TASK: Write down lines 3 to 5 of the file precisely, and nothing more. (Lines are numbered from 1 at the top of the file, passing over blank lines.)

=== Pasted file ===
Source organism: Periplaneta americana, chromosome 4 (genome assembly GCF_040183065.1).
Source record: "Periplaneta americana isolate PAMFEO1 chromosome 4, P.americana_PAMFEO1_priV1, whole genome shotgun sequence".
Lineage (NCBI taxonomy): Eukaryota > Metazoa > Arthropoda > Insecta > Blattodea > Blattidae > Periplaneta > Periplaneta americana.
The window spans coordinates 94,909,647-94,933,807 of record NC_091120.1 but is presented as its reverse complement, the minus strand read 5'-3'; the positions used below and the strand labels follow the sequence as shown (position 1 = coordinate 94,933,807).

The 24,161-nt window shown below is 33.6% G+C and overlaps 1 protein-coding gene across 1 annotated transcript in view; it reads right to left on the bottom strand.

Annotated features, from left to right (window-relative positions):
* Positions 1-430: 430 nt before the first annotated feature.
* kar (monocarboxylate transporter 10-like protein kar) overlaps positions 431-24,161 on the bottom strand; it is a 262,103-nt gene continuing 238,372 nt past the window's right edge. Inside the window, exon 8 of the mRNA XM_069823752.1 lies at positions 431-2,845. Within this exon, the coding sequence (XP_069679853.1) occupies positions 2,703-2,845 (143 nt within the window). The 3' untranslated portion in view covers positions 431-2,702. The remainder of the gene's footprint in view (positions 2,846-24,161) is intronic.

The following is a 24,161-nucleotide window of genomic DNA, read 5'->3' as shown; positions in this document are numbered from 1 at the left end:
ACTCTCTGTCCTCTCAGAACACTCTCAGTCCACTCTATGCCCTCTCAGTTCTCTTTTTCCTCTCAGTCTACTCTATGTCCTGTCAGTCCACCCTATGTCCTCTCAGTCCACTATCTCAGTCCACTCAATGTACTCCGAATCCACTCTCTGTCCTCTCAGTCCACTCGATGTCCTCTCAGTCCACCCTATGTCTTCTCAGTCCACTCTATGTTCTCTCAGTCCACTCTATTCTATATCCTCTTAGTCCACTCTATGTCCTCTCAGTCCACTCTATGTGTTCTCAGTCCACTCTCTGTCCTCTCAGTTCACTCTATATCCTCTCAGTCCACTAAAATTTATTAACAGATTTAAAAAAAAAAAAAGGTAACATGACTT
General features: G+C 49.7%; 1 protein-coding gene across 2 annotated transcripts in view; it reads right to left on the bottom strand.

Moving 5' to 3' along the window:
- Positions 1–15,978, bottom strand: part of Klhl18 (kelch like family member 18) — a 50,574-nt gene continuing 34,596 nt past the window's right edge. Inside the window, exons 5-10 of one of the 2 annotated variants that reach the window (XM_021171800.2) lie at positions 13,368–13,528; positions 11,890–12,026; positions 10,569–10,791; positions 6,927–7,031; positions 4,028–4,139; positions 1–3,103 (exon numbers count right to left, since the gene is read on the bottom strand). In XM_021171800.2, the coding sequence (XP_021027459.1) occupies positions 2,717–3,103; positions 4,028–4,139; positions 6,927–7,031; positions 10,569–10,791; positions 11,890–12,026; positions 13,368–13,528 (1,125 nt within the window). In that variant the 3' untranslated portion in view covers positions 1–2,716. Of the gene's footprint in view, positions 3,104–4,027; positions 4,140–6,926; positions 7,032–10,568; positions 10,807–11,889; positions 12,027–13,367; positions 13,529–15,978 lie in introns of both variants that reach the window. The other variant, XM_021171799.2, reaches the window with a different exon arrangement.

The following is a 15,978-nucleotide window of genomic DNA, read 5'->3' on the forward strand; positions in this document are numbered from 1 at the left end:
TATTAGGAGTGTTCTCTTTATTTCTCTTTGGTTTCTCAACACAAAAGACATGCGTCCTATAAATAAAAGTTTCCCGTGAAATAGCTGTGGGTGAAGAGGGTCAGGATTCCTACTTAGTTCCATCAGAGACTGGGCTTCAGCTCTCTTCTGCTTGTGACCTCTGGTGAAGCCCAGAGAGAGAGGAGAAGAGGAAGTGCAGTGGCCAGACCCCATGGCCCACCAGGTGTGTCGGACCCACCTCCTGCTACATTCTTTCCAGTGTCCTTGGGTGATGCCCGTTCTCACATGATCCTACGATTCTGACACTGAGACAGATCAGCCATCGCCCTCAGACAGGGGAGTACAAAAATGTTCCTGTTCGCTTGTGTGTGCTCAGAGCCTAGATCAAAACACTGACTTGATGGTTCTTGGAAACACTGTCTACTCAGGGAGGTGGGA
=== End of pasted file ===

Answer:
Lineage (NCBI taxonomy): Eukaryota > Metazoa > Arthropoda > Insecta > Blattodea > Blattidae > Periplaneta > Periplaneta americana.
The window spans coordinates 94,909,647-94,933,807 of record NC_091120.1 but is presented as its reverse complement, the minus strand read 5'-3'; the positions used below and the strand labels follow the sequence as shown (position 1 = coordinate 94,933,807).

The 24,161-nt window shown below is 33.6% G+C and overlaps 1 protein-coding gene across 1 annotated transcript in view; it reads right to left on the bottom strand.